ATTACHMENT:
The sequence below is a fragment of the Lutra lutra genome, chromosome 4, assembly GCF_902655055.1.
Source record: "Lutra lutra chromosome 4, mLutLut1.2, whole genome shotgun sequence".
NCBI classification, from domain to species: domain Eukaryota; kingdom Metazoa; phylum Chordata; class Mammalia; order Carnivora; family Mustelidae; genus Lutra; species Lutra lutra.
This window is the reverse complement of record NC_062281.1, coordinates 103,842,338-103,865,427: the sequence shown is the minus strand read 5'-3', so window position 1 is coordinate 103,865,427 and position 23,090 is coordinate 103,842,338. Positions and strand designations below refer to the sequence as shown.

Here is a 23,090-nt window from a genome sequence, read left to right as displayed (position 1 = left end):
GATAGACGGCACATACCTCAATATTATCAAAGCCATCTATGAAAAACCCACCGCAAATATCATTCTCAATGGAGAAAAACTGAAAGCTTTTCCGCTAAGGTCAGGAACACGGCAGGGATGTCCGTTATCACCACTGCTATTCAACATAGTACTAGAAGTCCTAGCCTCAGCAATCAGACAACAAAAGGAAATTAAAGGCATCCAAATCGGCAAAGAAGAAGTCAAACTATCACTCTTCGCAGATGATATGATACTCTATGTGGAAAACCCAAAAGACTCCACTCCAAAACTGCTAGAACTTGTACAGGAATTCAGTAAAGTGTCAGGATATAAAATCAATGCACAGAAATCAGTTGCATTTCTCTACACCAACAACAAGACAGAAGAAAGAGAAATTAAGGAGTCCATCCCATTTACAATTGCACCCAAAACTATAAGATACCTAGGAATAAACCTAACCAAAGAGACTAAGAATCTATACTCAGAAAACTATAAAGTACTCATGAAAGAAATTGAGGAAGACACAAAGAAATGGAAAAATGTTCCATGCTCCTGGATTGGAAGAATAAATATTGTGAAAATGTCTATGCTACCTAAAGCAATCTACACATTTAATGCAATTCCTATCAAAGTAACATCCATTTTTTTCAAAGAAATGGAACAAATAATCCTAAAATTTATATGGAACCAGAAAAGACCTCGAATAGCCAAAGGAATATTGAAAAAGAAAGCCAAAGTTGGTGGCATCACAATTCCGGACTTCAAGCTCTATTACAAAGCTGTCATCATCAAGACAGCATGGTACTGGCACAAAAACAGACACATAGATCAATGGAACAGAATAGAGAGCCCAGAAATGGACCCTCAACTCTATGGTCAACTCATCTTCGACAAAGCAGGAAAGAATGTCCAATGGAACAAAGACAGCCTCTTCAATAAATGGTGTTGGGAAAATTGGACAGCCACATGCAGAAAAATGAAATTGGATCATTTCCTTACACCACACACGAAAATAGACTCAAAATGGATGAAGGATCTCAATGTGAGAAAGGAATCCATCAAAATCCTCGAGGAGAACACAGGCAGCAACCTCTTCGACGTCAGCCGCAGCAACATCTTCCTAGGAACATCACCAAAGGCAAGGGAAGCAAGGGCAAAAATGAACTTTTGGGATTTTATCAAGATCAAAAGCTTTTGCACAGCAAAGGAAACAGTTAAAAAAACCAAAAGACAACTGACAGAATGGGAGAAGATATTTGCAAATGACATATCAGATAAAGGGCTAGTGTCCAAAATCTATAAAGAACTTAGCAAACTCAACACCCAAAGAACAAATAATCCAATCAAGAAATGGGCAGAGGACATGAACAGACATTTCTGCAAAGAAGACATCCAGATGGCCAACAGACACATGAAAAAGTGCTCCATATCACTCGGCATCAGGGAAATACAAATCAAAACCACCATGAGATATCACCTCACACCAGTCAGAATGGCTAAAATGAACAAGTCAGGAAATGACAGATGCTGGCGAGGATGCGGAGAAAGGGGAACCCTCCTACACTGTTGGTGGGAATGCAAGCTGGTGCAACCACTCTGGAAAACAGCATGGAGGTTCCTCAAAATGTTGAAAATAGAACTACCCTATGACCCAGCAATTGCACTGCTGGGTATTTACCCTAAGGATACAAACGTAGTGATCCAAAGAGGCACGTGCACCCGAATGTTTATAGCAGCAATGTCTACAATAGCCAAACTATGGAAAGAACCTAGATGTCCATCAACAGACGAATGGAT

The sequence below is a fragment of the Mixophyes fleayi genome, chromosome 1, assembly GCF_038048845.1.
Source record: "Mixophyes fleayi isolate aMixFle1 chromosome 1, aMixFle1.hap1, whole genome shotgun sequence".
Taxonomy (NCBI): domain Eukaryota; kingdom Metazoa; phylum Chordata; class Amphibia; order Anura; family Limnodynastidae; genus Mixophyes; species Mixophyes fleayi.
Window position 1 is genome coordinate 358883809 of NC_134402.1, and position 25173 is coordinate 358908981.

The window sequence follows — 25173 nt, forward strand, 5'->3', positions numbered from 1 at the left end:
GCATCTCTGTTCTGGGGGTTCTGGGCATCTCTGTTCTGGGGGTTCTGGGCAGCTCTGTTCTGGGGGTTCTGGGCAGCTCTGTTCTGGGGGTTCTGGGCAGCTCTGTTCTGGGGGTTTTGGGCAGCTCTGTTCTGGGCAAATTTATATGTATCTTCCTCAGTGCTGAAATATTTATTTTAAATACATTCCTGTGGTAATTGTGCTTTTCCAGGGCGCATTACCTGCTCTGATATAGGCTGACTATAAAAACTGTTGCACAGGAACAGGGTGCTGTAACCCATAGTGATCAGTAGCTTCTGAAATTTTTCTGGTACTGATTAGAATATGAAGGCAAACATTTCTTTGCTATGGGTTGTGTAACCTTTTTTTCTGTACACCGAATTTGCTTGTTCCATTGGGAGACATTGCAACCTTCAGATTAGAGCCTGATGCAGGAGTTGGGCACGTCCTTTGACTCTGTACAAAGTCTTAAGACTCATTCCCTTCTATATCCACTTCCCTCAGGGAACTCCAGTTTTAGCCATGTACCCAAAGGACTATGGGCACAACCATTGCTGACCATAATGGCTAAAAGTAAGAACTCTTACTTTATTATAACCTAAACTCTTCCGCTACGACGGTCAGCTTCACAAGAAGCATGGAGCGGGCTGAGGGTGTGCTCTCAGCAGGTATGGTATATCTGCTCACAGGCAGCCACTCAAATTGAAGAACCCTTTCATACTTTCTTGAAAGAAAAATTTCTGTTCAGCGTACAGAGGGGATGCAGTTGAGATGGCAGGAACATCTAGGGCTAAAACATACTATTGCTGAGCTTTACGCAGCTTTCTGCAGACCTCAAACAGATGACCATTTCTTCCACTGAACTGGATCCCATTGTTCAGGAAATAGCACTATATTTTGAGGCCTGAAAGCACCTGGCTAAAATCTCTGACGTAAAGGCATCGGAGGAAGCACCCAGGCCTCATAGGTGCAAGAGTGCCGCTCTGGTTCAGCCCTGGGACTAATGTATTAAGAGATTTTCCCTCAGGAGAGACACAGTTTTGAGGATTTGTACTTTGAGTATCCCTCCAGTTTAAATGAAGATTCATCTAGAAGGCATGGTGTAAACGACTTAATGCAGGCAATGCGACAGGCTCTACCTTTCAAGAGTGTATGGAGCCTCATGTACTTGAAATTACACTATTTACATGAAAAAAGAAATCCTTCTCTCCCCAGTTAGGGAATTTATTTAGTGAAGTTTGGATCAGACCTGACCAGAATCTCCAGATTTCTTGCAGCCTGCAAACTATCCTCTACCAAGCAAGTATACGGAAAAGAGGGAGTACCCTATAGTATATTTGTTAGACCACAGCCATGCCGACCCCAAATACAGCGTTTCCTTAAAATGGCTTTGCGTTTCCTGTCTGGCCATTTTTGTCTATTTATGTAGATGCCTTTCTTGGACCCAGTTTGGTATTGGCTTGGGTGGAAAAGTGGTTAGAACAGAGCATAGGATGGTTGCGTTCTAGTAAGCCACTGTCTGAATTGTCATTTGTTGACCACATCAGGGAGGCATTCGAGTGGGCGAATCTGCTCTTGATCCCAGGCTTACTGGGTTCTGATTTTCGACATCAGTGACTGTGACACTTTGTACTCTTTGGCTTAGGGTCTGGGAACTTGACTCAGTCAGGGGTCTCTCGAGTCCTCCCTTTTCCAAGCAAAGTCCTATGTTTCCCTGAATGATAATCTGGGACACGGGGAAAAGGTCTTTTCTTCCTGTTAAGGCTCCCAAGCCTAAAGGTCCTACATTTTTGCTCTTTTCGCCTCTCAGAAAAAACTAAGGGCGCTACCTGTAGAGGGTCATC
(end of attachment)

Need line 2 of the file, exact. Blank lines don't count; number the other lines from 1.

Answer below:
Source record: "Lutra lutra chromosome 4, mLutLut1.2, whole genome shotgun sequence".